Yuje was right. everything he said was right. :P —The preceding unsigned comment was added by Odst (talkcontribs) 20:35, August 23, 2007 (UTC).

To the Smart High School Student, User:Yuje speaks Cantonese, while I don't know Cantonese at all (The distance between my place and Yuje's place is longer than what you expected). Nevertheless, I noticed that we do have similar taste.--Jiejunkong 08:36, 24 August 2007 (UTC)
I don't see as how this debate is relevant whent my final edit says the following: It is based on the ruins of Hwando Fortress that served as the second capital of Goguryeo (Chinese: 高句麗;Pinyin: Gaogouli) along with Guknae Seong(Pinyin: Guoneicheng).[citation needed]

The above unsigned paragraph was written at 00:07, 24 August 2007 by Cydevil38

According to wikirecord which doesn't lie, what you said was quite different. You actually completely deleted "Guonei City" in the article page and added back in the talk page here to make false claims.--Jiejunkong 08:39, 24 August 2007 (UTC)
Wandu Mountain City, in the present tense, is a ruin of the ancient Wandu Mountain City. See the present-day picture, nobody lives in the ruin today. It was initially built as Weina Rock City in 3 AD, thus Wandu Mountain City turns out to be a natural name. I don't know how you can claim that "Hwando fortress" is the ancient name, and "Wandu Mountain City" (or even "Wandu fortress") is not. Indeed, Chinese has never changed the name of the place. 丸都 (Wandu, Hwando) is both the ancient name and the present name.--Jiejunkong 08:36, 24 August 2007 (UTC)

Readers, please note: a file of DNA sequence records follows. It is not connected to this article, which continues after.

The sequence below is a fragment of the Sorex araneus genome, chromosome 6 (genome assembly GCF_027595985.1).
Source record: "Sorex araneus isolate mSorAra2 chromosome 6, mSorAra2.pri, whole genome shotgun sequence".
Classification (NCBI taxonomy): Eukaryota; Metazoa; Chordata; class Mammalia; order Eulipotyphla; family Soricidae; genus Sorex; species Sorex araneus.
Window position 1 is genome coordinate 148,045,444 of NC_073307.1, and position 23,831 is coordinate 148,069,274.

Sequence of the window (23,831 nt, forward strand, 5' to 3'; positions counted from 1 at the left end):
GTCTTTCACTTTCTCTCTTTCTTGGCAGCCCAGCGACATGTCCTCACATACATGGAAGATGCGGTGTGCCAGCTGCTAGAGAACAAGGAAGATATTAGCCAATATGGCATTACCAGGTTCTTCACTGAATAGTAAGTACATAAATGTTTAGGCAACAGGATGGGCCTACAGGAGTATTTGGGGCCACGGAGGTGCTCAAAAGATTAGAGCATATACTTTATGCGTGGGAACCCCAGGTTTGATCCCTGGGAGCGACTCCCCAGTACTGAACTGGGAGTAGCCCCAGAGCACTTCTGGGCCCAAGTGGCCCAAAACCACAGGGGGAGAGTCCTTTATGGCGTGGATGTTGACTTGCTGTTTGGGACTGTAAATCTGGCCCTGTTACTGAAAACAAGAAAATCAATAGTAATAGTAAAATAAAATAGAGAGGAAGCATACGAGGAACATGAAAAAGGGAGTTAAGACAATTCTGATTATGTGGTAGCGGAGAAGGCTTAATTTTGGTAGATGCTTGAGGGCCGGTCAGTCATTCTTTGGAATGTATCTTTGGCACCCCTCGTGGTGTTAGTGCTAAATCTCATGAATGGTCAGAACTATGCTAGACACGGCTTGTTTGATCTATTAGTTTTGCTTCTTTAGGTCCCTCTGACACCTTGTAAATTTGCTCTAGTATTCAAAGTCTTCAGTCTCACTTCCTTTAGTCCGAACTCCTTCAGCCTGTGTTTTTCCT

Original history records[edit]

Seoul National University's Kyujanggak Archives(奎章阁) has the PDF copy of all Samguk Sagi(三國史記), the canonical history record made by Goryeo to record historical events in Goguryeo, Baekje and Silla.

  • In Volume 13(page 18) of Samguk Sagi, it is said "(瑠璃王)二十二年冬十月,王遷都於國內,築尉那巖城"(English translation: On October of the 22nd year (of Yuri of Goguryeo), the Yuri King moved the capital to Guonei, and built the Weina Rock City). A temporal fact is that the 1st year of Yuri of Goguryeo is 19 BC, so the 22nd year is 3 AD. A geographic fact is that Guonei City was a city on Yalu River's plain, while Weina Rock City(尉那巖城) was the city in the mountain which was later renamed to Wandu(丸都) by Sansang of Goguryeo.
  • In Volume 16(page 21] of Samguk Sagi,it is said "(山上王)二年二月築丸都城"(English translation: On February of the 2nd year (of Sansang of Goguryeo), Wandu City was built). In page 23 of the same volume, it is said "(山上王十三年)十月,王移都于丸都"(English translation: On October (of the 13th year of Sansang of Goguryeo), the Sansang King moved the capital to Wandu). Note that the 1st year of Sansang of Goguryeo is 197 A.D.--Jiejunkong 04:11, 23 August 2007 (UTC)